A Recap of The WatchWed Review System:

GTV (Gourmet TV): Everything we want and more
MacTV (MacNCheese TV): Guilty pleasure. Not perfect, but is satisfies
GMacTV (Gourmet MacNCheese TV): A combination of fine wine and comfort food
JFTV (Junk food TV): It’s not great for us, but we’ll go back for seconds
TBPTV (Twice Baked Potato TV): Part gourmet and delicious, while absolutely horrible for our cholesterol
SSTV (Still Simmering TV): It has potential, but the jury is still out
NIV (Nyquil Induced Viewing): Perfect for that late night television sleep timer
LOTV (Liver&Onions TV): Do we really have to explain? Blech

Why It’s Worth a Watch Wednesday – Where We Are Today…

It’s that time of year when the networks are adding even more new programming to our already full TV plates.  But before we get started on the New Year in Review, Amber West and I decided to recap our 2011 Why It’s Worth a Watch Wednesday ratings, from best to worst.

While I’m not quite sure where everyone else stands, this crazy television and food obsessed girl has gained her share of comfort weight over the past thirty weeks – figuratively, of course.  Thirty weeks — it seems a bit unreal that WatchWed has been around that long.  Add up the time and count the amount of MacNCheese and Junk Food TV that we’ve reviewed, the added pounds become a bit easier to understand.

First, let’s take a quick look at the review system:

GTV (Gourmet TV): Everything we want and more
MacTV (MacNCheese TV): Guilty pleasure. Not perfect, but is satisfies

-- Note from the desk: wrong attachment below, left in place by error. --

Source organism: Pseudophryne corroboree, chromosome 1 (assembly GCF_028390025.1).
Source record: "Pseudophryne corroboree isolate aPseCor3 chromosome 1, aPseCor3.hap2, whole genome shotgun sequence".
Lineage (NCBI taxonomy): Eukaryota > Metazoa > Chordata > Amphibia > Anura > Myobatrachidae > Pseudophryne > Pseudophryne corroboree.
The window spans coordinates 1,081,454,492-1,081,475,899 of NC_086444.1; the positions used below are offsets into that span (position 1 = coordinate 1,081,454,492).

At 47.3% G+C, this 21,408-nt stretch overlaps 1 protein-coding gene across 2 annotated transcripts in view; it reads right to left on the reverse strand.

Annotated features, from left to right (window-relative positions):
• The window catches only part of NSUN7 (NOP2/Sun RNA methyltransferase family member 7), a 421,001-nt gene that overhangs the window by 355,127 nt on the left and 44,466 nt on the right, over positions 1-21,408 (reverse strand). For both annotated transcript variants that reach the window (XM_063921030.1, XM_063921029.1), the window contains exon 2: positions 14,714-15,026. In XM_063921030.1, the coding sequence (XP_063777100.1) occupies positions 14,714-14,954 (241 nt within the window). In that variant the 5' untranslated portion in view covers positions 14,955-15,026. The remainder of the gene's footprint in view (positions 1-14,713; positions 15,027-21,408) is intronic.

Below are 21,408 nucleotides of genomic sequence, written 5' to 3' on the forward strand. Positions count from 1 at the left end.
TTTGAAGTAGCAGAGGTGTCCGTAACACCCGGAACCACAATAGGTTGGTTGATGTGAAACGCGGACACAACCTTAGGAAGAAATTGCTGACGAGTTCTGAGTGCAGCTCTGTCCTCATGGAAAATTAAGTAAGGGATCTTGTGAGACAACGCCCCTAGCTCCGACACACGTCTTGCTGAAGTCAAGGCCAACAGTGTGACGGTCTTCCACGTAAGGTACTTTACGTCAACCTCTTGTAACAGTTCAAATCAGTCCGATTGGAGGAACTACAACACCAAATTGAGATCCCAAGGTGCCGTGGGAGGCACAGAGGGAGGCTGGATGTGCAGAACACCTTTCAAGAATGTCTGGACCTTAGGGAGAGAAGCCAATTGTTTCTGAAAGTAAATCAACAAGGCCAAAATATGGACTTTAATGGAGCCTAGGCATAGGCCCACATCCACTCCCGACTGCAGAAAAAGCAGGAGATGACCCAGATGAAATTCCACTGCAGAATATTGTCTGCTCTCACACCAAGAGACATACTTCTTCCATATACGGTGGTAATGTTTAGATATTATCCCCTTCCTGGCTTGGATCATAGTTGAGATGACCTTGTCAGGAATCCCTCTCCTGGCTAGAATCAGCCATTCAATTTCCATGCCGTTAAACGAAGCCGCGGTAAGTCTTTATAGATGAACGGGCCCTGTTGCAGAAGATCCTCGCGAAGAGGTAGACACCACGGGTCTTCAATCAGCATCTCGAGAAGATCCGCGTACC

GMacTV (Gourmet MacNCheese TV): A combination of fine wine and comfort food
JFTV (Junk food TV): It’s not great for us, but we’ll go back for seconds
TBPTV (Twice Baked Potato TV): Part gourmet and delicious, while absolutely horrible for our cholesterol
SSTV (Still Simmering TV): It has potential, but the jury is still out
NIV (Nyquil Induced Viewing): Perfect for that late night television sleep timer
LOTV (Liver&Onions TV): Do we really have to explain? Blech

Some of the ratings have been around since Watch Wednesday opened its doors for business, but our palates became a bit more refined over time and it took watching a few series to understand we didn’t quite have the proper scale in place.  After considerable thought, we added Gourmet MacNCheese TV, Twice Baked Potato TV, and NyQuil Induced Viewing TV to the menu.   After all, a good chef always tweaks his or her recipes depending on the comment cards left behind by the diners, right?